University of Illinois Extension specialists are developing a low-cost manure application system so producers can calculate and record how much and where they spread manure.

“We’re building a low-cost yet effective system that will incorporate a hand-held, consumer-available GPS (global positioning system) unit, a portable computer and mapping software, such as FarmWorks or ArcPad,” says Jay Solomon, Extension educator from East Peoria, IL.

The ultimate goal is for the system to use the GPS unit data to sense when to turn the applicator off and on automatically when nearing non-application zones such as streams or wells.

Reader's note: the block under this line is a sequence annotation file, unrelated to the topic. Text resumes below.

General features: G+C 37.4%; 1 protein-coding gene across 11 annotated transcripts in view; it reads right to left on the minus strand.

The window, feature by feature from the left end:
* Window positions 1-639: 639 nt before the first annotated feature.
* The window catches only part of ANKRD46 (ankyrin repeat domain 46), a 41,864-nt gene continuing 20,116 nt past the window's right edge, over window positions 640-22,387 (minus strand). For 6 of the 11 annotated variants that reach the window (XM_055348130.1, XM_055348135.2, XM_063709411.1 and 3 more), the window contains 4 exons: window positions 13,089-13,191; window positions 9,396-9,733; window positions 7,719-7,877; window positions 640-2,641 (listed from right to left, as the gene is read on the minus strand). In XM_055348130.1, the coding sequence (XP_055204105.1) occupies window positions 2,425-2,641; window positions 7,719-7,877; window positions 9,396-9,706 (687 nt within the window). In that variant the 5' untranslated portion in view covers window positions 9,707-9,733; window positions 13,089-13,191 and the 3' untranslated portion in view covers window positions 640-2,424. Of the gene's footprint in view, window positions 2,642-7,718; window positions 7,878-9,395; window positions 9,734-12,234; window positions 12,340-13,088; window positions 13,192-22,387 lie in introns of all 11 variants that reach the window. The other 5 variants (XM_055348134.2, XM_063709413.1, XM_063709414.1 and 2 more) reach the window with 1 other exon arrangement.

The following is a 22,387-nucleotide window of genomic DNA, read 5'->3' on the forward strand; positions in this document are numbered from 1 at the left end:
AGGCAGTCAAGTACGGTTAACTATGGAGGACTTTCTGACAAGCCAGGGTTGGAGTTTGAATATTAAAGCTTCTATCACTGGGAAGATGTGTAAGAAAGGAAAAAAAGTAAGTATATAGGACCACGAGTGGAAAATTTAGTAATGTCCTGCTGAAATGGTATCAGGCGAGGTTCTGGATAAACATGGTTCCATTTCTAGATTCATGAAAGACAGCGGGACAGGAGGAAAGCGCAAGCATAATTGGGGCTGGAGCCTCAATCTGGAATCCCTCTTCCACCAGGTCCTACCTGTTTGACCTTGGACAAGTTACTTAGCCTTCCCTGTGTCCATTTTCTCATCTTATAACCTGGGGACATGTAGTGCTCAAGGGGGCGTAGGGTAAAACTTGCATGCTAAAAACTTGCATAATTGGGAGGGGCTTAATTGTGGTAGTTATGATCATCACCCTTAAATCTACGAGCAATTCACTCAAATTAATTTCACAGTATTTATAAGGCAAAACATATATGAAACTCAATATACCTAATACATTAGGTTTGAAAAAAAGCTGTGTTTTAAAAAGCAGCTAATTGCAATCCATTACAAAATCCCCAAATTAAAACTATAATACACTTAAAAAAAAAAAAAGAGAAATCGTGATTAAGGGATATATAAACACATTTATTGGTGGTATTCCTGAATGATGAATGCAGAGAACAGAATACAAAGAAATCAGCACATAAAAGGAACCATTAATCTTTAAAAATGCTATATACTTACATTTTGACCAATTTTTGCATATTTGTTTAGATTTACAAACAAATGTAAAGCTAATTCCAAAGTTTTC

Manure application data collected will be used to generate “as applied” maps for producers and other manure applicators.

Solomon is optimistic that a data collection system costing around $2,500 can be developed.

This type of data helps farmers in two ways, he says. First, it can give farmers an accurate record of manure application to better analyze yield problems from year to year or variation across the field.

Second, it provides computer records to document manure application practices should a neighbor file a complaint with the Environmental Protection Agency, he says.

Also, what’s learned about mapping manure applications can eventually be applied to other practices such as chemical spraying.